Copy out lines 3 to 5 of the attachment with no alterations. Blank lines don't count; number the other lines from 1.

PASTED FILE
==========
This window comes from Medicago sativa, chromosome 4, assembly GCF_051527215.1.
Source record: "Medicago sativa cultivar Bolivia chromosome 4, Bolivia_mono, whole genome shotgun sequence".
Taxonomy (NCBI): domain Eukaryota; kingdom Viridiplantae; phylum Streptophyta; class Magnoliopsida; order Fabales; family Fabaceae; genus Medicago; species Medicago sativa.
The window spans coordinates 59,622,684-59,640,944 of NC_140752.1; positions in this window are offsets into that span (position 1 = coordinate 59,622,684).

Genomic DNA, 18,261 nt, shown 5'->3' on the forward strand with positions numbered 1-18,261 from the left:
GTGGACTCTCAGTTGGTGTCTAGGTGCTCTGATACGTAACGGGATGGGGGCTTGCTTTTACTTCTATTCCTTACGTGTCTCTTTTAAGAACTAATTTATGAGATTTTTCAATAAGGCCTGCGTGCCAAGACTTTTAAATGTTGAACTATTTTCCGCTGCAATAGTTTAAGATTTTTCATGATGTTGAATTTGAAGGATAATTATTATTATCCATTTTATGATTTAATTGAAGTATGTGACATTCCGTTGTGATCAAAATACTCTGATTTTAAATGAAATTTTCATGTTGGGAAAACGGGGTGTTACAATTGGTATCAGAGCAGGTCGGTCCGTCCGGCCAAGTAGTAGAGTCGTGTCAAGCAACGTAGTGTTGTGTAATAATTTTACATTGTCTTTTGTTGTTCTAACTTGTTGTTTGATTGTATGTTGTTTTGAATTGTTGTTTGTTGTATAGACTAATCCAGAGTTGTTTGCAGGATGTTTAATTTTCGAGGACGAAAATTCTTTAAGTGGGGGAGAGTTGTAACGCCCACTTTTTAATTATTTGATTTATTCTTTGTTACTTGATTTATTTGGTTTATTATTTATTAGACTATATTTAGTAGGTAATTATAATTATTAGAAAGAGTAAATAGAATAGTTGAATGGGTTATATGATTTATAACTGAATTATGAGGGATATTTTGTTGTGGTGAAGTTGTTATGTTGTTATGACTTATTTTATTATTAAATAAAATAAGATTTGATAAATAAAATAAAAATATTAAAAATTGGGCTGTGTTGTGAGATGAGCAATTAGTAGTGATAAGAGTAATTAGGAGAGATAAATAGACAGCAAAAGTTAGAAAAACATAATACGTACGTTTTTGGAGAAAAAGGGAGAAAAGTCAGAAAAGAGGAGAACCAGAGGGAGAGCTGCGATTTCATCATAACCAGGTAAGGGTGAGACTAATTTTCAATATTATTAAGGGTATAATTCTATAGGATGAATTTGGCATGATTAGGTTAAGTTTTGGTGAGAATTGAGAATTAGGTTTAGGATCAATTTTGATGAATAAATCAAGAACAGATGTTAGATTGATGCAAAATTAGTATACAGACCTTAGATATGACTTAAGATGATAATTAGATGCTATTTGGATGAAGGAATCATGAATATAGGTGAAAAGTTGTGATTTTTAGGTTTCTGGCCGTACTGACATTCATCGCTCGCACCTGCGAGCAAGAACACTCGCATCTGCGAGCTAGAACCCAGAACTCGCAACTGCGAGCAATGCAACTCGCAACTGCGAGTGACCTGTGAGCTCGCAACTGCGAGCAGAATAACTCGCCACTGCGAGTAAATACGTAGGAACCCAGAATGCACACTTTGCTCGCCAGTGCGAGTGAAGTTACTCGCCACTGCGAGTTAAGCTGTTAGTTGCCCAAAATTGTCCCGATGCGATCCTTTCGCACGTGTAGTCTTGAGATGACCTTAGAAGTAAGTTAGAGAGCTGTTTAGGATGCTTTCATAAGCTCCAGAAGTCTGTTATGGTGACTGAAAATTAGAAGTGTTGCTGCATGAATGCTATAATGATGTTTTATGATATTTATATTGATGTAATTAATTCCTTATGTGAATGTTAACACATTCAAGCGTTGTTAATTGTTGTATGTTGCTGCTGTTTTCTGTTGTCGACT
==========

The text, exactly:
Taxonomy (NCBI): domain Eukaryota; kingdom Viridiplantae; phylum Streptophyta; class Magnoliopsida; order Fabales; family Fabaceae; genus Medicago; species Medicago sativa.
The window spans coordinates 59,622,684-59,640,944 of NC_140752.1; positions in this window are offsets into that span (position 1 = coordinate 59,622,684).

Genomic DNA, 18,261 nt, shown 5'->3' on the forward strand with positions numbered 1-18,261 from the left: